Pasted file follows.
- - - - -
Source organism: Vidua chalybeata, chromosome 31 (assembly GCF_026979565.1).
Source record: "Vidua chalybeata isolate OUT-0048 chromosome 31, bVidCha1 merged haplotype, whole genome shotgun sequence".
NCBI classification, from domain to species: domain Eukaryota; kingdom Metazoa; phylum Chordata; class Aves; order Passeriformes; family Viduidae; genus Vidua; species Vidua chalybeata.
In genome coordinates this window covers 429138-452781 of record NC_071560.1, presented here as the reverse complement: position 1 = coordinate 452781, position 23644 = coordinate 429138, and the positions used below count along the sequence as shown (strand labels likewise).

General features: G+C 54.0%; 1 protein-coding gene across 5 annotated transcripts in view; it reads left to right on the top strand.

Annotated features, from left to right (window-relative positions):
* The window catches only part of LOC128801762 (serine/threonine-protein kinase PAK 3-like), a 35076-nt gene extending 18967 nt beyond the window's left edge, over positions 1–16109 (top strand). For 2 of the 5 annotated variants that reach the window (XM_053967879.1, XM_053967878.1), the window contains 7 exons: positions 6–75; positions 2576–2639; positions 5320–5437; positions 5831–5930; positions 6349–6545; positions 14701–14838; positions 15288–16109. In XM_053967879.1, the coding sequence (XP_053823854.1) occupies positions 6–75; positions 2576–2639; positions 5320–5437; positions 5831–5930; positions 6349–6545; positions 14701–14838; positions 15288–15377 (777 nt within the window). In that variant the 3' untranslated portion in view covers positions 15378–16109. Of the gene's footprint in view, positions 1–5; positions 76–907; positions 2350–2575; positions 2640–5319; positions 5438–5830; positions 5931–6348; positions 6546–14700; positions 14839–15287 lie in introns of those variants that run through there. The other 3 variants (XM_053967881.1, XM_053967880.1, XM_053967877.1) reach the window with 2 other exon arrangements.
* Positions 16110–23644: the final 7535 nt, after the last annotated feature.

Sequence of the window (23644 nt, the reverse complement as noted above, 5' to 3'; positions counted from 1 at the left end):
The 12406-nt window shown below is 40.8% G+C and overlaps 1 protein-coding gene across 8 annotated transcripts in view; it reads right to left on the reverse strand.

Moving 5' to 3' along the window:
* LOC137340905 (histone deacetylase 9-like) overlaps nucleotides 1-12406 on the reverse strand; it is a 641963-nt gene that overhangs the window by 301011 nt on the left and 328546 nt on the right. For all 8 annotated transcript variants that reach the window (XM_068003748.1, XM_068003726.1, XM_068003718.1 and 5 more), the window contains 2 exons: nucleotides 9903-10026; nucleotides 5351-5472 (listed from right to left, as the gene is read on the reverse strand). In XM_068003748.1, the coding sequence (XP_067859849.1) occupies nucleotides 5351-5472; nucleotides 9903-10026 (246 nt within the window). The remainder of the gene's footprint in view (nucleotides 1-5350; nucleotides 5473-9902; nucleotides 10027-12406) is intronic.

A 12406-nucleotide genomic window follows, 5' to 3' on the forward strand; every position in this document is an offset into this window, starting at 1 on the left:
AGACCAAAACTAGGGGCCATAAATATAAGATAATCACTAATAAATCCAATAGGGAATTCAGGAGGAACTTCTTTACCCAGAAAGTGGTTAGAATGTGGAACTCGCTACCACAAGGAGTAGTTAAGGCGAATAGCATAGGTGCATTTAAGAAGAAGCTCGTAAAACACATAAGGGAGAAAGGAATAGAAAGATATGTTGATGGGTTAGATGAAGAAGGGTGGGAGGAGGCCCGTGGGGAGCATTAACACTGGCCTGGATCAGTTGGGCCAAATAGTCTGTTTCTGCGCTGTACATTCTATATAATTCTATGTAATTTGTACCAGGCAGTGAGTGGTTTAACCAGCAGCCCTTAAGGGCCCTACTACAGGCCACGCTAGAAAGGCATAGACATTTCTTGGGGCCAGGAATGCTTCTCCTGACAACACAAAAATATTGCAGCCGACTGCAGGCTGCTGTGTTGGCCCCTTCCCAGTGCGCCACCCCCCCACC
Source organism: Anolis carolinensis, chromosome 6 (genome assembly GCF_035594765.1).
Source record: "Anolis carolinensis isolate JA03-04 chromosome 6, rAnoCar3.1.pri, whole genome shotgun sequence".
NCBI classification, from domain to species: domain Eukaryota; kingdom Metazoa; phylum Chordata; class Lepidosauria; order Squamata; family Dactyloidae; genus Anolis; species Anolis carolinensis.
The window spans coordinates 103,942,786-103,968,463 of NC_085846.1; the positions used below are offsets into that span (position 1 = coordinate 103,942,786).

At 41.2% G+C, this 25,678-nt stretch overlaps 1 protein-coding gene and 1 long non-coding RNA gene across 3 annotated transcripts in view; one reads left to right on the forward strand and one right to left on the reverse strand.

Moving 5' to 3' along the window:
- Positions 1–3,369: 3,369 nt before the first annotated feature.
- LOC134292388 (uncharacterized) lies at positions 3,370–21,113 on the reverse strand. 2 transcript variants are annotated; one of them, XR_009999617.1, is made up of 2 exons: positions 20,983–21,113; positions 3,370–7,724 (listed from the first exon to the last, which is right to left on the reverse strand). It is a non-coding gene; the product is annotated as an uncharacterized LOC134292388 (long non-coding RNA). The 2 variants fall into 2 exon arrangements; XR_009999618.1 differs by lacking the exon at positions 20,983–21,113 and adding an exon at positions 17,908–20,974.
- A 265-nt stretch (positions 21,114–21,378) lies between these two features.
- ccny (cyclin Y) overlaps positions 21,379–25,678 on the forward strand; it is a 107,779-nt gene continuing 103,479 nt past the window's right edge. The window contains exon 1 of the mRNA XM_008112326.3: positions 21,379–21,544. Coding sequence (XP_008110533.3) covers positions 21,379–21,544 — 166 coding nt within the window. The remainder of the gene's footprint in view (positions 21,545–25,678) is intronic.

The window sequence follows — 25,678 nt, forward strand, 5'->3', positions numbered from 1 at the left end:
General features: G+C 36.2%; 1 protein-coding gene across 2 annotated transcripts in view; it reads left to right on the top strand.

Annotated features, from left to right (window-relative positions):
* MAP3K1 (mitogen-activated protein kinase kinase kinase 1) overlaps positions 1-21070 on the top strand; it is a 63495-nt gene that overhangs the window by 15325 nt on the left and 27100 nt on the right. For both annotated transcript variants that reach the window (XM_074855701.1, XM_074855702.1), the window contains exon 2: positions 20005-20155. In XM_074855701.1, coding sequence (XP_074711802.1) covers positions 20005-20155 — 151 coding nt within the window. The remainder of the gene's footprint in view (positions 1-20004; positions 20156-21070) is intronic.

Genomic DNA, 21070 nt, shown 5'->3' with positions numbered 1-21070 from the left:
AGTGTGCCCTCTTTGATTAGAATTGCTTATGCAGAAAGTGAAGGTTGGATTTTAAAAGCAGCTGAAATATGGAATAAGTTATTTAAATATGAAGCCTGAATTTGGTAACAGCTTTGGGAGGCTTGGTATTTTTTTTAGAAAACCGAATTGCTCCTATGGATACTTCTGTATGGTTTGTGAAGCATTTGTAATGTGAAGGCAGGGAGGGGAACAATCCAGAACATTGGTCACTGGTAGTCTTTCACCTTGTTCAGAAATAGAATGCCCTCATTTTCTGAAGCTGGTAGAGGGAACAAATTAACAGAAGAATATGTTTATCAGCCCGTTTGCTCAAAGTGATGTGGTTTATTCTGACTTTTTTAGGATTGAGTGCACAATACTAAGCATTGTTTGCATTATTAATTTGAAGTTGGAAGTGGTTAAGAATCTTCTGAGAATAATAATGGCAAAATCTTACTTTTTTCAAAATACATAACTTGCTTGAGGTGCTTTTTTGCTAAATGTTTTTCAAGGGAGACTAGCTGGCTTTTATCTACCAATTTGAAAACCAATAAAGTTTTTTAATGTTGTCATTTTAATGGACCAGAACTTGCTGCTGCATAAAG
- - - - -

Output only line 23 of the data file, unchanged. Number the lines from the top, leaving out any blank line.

- A 265-nt stretch (positions 21,114–21,378) lies between these two features.